While West Hollywood’s City Council met in special session Friday afternoon to discuss City Manager Paul Arevalo’s annual performance review, someone very important was missing from the meeting.
Arevalo, who had the day off.
While residents who attended to give their public comments were left scratching their heads, and no explanation was given at the meeting, Councilmember Jeffrey Prang cleared up the confusion afterwards.
“This was the first part of his evaluation,” Prang said. “Paul wasn’t supposed to be there. This was a chance for us to organize our thoughts so it’s not a free-for-all.”
The council members met for about 90 minutes in closed session to discuss what they want Arevalo to focus on in the coming year. Their ideas will be discussed in a second closed session with Arevalo present, tentatively scheduled before the start of the Nov. 18 council meeting.
Of the four people who spoke before the council went into closed session, three praised Arevalo’s performance.
Resident and real estate agent Charles Fisher said the city needs an experienced manager, like Arevalo, for what Fisher thinks will be an upcoming development boom.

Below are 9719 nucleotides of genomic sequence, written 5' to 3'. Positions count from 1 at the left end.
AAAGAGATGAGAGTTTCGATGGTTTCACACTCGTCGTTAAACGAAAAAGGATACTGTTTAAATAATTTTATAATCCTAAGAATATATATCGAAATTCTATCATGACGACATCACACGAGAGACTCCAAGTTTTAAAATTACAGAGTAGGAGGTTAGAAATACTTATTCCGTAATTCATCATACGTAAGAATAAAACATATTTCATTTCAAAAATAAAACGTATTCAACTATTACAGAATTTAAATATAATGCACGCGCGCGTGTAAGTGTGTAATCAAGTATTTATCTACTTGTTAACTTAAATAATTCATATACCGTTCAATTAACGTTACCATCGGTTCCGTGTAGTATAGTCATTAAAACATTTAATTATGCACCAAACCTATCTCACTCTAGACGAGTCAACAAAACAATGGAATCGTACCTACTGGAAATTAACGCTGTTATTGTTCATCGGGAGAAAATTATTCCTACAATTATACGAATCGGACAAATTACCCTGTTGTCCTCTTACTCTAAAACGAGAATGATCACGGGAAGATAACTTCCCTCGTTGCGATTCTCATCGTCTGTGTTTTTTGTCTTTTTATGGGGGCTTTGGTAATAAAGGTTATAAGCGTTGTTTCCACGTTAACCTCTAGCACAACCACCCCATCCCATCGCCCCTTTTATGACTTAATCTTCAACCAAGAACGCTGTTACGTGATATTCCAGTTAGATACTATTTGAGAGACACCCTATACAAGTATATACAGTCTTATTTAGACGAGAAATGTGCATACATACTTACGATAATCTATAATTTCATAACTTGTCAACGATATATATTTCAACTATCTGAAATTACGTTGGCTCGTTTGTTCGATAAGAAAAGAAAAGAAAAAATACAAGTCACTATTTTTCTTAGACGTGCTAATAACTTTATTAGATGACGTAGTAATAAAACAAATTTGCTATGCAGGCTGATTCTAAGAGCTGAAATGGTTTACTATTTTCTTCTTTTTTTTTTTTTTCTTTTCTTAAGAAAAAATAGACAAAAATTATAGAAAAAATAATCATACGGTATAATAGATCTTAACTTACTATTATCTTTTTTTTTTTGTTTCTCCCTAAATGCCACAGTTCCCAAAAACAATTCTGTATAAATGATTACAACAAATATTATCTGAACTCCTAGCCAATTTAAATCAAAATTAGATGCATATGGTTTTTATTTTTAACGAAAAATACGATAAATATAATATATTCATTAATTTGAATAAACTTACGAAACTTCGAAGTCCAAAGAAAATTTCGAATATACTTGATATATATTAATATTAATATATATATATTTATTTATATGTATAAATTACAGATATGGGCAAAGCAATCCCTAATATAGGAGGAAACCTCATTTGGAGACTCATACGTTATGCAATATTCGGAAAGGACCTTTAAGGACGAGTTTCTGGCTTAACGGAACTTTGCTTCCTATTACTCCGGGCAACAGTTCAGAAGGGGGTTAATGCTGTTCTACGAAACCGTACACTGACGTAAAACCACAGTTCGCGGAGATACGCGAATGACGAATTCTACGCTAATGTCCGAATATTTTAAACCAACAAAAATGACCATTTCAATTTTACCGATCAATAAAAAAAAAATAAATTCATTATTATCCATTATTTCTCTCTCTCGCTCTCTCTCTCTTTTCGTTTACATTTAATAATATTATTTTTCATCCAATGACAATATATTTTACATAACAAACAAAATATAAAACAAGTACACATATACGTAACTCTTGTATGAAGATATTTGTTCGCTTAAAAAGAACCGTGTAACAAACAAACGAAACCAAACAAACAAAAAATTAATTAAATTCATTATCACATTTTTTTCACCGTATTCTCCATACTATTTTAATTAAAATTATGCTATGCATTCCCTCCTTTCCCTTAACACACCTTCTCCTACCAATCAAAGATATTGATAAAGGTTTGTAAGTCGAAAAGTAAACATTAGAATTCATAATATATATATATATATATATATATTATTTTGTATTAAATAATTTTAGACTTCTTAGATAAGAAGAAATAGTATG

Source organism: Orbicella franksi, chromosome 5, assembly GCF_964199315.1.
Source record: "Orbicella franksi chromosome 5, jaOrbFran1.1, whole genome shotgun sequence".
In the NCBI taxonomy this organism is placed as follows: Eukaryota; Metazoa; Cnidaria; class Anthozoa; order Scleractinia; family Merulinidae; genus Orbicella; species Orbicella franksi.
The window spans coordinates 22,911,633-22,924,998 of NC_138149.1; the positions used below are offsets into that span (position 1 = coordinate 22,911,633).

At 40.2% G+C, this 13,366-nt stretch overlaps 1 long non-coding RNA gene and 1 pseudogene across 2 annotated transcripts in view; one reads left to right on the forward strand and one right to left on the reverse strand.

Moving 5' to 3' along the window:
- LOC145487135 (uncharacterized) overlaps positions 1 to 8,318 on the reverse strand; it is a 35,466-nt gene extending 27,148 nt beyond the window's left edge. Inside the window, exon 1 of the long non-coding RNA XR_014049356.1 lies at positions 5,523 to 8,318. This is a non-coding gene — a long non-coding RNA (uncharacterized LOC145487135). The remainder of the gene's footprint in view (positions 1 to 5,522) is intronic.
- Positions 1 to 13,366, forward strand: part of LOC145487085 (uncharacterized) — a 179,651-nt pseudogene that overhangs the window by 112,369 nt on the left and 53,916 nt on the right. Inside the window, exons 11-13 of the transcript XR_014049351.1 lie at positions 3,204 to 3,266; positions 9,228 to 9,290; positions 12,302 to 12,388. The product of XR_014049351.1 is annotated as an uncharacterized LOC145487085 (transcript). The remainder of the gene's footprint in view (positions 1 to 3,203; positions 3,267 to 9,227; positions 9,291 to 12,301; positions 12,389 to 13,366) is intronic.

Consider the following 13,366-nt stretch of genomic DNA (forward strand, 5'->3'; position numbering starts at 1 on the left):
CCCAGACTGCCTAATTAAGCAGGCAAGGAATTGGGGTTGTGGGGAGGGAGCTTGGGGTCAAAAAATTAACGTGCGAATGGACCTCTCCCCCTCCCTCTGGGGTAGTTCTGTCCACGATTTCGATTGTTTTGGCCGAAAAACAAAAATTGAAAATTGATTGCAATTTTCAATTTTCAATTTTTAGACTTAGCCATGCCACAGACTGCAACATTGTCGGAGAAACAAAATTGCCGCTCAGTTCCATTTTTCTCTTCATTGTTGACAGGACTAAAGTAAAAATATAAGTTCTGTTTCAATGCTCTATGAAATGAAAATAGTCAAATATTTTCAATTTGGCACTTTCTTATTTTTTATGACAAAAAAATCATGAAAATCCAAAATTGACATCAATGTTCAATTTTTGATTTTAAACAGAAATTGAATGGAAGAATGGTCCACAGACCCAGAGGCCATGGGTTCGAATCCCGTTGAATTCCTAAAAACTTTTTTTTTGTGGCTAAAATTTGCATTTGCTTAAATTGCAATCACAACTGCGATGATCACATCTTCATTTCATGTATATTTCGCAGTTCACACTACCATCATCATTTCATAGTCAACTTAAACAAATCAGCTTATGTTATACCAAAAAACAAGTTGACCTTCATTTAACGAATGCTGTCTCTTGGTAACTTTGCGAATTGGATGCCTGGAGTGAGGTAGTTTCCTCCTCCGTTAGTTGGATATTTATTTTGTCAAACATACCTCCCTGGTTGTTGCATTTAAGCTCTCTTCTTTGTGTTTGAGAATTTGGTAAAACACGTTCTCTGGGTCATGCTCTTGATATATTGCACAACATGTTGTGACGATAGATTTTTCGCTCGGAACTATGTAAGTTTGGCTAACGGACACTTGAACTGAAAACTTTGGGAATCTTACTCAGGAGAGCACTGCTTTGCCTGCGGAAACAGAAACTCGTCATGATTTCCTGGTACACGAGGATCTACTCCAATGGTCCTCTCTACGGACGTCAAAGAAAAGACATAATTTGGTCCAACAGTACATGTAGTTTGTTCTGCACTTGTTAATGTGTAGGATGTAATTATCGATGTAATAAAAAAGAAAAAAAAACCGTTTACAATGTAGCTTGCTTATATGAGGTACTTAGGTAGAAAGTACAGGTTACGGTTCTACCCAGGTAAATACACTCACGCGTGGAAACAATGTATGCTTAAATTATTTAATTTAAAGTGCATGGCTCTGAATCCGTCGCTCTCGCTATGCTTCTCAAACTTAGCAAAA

“I’m here to endorse Paul. I’d say he’s a 10,” Fisher said.
Consultant Sandy Hutchens, who has dealt with Arevalo on many projects over the years, called him “firm” and “fair.”
“I think he’s underpaid,” said Hutchens, who is currently consulting with the proposed Restoration Hardware store on Melrose Avenue. “I hope you keep him. I hope you give him a nice raise.”
Meanwhile, resident Victor Omelczenko questioned whether the scope of Arevalo’s job justifies his salary since city managers in Beverly Hills and Culver City make a similar amount but also oversee the city’s fire and police departments. West Hollywood contracts with LA County for sheriff and fire services.
Arevalo started working for the city in 1990 as the director of finance, then was named city manager in 2000. According to the city, Arevalo’s 2012 salary was $294,410, which includes his allowances for business-related expenses, technology and car. An additional $61,218 went toward benefits including a retirement plan; medical, dental and vision insurance and life insurance.